Chicago | Reuters –– Chicago Board of Trade wheat futures fell roughly two per cent on Friday, dropping below US$5 a bushel amid plentiful global supplies and forecasts for timely rains in the U.S. Plains, analysts said.
Corn firmed after hitting a one-month low ahead of a busy U.S. harvest weekend. Soybean futures fell on profit-taking following a rally to two-month highs this week, with the front month ending below $9 a bushel (all figures US$).
At the CBOT, December wheat settled 10-1/4 cents at $4.92-1/4 per bushel after dipping to $4.89-3/4, its lowest since Sept. 22. Technical selling picked up as the contract dropped below the $5 mark.
“We have just got a problem of too much wheat,” said Alan Brugler, president of Brugler Marketing and Management. “Wheat gets these rallies due to short covering, but once they cover positions, nobody wants to buy it.”
The U.S. Department of Agriculture (USDA) has projected that global wheat stockpiles will total 228.5 million tonnes by the end of the 2015-16 marketing year, a record high.
Some weather forecasts also predicted showers late next week that should boost newly-planted winter wheat fields in Kansas, Oklahoma and Texas, and encourage producers who have been delaying seeding because of dry soils.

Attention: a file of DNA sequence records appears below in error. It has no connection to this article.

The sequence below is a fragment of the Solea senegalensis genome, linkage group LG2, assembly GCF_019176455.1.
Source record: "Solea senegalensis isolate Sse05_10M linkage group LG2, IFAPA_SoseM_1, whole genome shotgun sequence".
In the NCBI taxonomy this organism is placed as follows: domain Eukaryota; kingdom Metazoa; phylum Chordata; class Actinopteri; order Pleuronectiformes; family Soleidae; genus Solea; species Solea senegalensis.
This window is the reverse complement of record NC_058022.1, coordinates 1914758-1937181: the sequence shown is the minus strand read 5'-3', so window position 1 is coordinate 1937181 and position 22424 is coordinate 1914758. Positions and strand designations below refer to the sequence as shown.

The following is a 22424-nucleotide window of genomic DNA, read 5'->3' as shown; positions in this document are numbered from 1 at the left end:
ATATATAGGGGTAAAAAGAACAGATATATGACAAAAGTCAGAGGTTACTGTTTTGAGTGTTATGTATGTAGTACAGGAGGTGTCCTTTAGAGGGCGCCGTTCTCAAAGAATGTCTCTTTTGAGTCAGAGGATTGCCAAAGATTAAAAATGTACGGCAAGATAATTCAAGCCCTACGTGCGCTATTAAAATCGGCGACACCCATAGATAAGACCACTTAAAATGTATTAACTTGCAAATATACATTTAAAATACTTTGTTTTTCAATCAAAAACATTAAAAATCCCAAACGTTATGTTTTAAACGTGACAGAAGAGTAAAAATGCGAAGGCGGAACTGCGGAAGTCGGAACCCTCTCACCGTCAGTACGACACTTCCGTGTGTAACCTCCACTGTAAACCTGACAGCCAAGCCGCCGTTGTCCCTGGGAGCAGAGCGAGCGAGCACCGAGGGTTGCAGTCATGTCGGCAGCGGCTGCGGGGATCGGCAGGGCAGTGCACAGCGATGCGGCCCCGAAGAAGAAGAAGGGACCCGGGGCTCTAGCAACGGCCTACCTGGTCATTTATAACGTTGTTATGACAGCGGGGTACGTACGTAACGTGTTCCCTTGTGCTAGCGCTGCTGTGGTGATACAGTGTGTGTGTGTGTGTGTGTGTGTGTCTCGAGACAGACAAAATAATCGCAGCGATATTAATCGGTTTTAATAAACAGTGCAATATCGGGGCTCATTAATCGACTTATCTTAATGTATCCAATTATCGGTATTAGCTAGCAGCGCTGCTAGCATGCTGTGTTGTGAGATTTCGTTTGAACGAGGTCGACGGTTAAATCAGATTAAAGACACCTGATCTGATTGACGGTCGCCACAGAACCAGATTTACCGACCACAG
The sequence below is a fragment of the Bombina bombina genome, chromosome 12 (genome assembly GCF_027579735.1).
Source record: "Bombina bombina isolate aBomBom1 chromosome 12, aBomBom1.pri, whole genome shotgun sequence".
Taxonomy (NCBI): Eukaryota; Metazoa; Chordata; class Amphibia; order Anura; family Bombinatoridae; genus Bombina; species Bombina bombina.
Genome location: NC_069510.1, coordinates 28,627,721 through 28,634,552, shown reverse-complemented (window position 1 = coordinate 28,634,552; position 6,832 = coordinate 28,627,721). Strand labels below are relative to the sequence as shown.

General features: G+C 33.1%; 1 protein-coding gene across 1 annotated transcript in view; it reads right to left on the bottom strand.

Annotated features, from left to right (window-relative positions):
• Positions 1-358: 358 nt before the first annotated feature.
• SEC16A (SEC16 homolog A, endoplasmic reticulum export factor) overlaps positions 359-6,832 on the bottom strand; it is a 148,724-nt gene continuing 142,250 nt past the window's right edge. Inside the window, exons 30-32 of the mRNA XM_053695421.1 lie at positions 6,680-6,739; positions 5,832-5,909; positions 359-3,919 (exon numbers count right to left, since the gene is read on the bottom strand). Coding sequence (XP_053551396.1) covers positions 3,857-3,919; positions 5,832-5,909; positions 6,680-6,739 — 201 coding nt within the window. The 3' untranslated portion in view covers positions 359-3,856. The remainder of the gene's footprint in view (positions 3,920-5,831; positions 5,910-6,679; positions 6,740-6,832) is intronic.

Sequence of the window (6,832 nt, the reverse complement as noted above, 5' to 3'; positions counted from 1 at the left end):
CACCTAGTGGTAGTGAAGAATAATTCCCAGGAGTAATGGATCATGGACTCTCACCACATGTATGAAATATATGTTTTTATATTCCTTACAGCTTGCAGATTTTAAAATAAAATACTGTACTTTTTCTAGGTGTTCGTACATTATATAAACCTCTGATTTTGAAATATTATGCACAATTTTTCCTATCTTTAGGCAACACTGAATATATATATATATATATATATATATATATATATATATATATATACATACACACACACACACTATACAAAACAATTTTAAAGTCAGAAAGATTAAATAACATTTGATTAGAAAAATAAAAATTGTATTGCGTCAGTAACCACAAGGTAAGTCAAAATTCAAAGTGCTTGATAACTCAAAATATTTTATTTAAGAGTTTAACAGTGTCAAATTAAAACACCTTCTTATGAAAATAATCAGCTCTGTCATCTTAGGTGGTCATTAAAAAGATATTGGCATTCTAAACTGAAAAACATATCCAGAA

“The upturn in rains in the Plains will improve moisture for wheat,” MDA Weather Services said in a daily note.
CBOT December corn ended up 1-1/4 cents at $3.76-3/4 a bushel, rebounding after falling to $3.72-1/2, a one-month low. November soybeans finished down 7 cents at $8.98-1/4.
Grain and oilseed futures were pressured this week by investors retreating from commodities.
“It’s this malaise toward the commodity sector as a whole that we’ve seen, led by crude oil,” said Arlan Suderman, analyst with Water Street Solutions.
“Crude oil looked like it was going to break out earlier in the week and then hit resistance. Ever since then, we have seen weakness in the broader commodity indices, and that has left a negative tone for grain and oilseeds as well,” Suderman said.
Soybeans closed near session lows despite signs of improving export demand. USDA on Friday reported weekly U.S. soybean export sales at nearly 1.5 million tonnes, near the high end of trade expectations.
“I was pretty encouraged by the exports. I think we are going to (continue to) see 1.5 million tonnes a week for a while now,” Brugler said, noting increased demand from top global soy buyer China.
Weather forecasts called for mostly dry conditions in the U.S. Corn Belt through early next week, allowing the harvest of soybeans and corn to progress. The USDA reported soybean harvest progress at 62 per cent and corn progress at 42 per cent as of Oct. 11.
— Julie Ingwersen is a Reuters correspondent covering grain markets from Chicago. Additional reporting for Reuters by Naveen Thukral and Gus Trompiz.